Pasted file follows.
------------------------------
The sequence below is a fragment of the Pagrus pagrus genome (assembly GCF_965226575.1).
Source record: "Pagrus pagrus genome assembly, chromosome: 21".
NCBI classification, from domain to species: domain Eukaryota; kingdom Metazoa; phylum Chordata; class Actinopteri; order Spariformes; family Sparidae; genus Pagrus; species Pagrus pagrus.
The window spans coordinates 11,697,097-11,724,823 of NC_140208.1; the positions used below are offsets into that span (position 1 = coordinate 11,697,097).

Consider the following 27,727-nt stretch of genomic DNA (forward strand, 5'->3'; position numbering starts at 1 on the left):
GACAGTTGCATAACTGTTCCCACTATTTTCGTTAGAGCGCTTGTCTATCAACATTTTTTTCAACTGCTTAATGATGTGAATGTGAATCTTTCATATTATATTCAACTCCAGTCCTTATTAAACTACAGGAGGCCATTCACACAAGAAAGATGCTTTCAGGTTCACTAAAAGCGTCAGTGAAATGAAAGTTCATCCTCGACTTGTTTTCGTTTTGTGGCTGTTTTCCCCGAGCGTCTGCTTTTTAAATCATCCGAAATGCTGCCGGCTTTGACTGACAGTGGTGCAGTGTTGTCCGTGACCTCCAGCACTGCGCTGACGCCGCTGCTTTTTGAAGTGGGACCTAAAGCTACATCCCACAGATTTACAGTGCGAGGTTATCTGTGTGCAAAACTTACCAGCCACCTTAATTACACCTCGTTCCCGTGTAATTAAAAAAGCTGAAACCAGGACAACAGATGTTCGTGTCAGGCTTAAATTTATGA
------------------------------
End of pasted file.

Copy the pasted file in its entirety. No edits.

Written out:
The sequence below is a fragment of the Pagrus pagrus genome (assembly GCF_965226575.1).
Source record: "Pagrus pagrus genome assembly, chromosome: 21".
NCBI classification, from domain to species: domain Eukaryota; kingdom Metazoa; phylum Chordata; class Actinopteri; order Spariformes; family Sparidae; genus Pagrus; species Pagrus pagrus.
The window spans coordinates 11,697,097-11,724,823 of NC_140208.1; the positions used below are offsets into that span (position 1 = coordinate 11,697,097).

Consider the following 27,727-nt stretch of genomic DNA (forward strand, 5'->3'; position numbering starts at 1 on the left):
GACAGTTGCATAACTGTTCCCACTATTTTCGTTAGAGCGCTTGTCTATCAACATTTTTTTCAACTGCTTAATGATGTGAATGTGAATCTTTCATATTATATTCAACTCCAGTCCTTATTAAACTACAGGAGGCCATTCACACAAGAAAGATGCTTTCAGGTTCACTAAAAGCGTCAGTGAAATGAAAGTTCATCCTCGACTTGTTTTCGTTTTGTGGCTGTTTTCCCCGAGCGTCTGCTTTTTAAATCATCCGAAATGCTGCCGGCTTTGACTGACAGTGGTGCAGTGTTGTCCGTGACCTCCAGCACTGCGCTGACGCCGCTGCTTTTTGAAGTGGGACCTAAAGCTACATCCCACAGATTTACAGTGCGAGGTTATCTGTGTGCAAAACTTACCAGCCACCTTAATTACACCTCGTTCCCGTGTAATTAAAAAAGCTGAAACCAGGACAACAGATGTTCGTGTCAGGCTTAAATTTATGA